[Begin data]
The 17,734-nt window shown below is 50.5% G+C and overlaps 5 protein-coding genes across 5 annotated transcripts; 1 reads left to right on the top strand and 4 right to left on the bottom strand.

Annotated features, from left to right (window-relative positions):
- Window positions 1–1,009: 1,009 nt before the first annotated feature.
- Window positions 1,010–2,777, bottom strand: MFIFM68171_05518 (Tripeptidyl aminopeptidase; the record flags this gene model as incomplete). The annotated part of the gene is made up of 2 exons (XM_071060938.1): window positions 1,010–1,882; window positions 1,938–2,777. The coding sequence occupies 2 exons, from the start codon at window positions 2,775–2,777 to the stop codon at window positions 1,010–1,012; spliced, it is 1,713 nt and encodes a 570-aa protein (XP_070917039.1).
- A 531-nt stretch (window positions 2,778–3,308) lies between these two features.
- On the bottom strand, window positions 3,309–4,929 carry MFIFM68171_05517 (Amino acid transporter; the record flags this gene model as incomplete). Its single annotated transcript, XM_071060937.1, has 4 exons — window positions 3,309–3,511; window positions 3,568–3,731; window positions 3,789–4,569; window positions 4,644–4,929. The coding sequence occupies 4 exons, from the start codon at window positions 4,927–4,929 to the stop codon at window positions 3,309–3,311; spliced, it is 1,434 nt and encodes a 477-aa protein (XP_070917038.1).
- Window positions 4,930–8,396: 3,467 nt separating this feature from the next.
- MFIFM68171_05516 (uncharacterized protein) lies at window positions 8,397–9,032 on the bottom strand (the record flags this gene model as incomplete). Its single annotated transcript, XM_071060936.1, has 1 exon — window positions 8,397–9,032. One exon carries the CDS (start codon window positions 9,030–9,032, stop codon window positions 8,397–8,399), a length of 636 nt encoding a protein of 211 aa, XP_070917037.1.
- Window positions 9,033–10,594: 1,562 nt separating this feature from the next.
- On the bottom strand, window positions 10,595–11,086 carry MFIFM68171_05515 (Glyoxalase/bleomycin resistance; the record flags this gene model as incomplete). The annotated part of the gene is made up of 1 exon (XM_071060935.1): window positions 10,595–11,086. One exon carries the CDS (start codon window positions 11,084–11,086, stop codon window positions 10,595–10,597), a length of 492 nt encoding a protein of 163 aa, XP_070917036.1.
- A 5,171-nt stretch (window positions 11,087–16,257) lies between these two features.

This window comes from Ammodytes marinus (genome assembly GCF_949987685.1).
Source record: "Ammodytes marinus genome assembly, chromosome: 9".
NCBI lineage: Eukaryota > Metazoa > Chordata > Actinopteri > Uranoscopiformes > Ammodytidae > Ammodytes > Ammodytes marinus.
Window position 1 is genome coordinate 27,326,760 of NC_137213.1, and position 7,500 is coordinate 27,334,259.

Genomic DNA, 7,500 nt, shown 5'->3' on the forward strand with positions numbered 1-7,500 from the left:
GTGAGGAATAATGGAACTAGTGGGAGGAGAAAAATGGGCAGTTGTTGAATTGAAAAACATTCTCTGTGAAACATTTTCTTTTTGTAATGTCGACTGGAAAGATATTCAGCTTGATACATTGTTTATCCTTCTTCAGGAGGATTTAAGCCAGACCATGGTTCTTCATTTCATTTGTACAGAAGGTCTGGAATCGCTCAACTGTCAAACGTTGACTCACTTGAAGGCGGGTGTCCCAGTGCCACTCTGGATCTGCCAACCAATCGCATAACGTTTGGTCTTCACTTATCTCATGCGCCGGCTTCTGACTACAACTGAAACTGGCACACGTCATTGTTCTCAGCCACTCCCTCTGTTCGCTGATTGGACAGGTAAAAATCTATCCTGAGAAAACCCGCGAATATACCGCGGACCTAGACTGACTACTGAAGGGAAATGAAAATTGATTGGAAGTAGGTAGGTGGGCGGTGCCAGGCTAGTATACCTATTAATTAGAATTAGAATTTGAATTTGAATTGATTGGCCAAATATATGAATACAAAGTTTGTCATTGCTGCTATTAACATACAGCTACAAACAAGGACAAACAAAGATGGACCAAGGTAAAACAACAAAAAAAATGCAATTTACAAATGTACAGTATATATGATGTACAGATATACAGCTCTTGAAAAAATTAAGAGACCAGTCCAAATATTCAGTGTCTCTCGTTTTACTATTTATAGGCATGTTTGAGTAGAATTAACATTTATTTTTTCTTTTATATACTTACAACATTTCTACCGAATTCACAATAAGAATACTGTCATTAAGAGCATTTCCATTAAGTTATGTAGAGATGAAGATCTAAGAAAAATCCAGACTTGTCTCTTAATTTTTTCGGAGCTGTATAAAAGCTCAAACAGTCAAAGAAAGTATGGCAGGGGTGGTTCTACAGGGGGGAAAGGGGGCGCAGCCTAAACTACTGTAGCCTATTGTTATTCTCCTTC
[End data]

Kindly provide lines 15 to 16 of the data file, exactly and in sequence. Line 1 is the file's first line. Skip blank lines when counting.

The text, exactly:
Window position 1 is genome coordinate 27,326,760 of NC_137213.1, and position 7,500 is coordinate 27,334,259.

Genomic DNA, 7,500 nt, shown 5'->3' on the forward strand with positions numbered 1-7,500 from the left: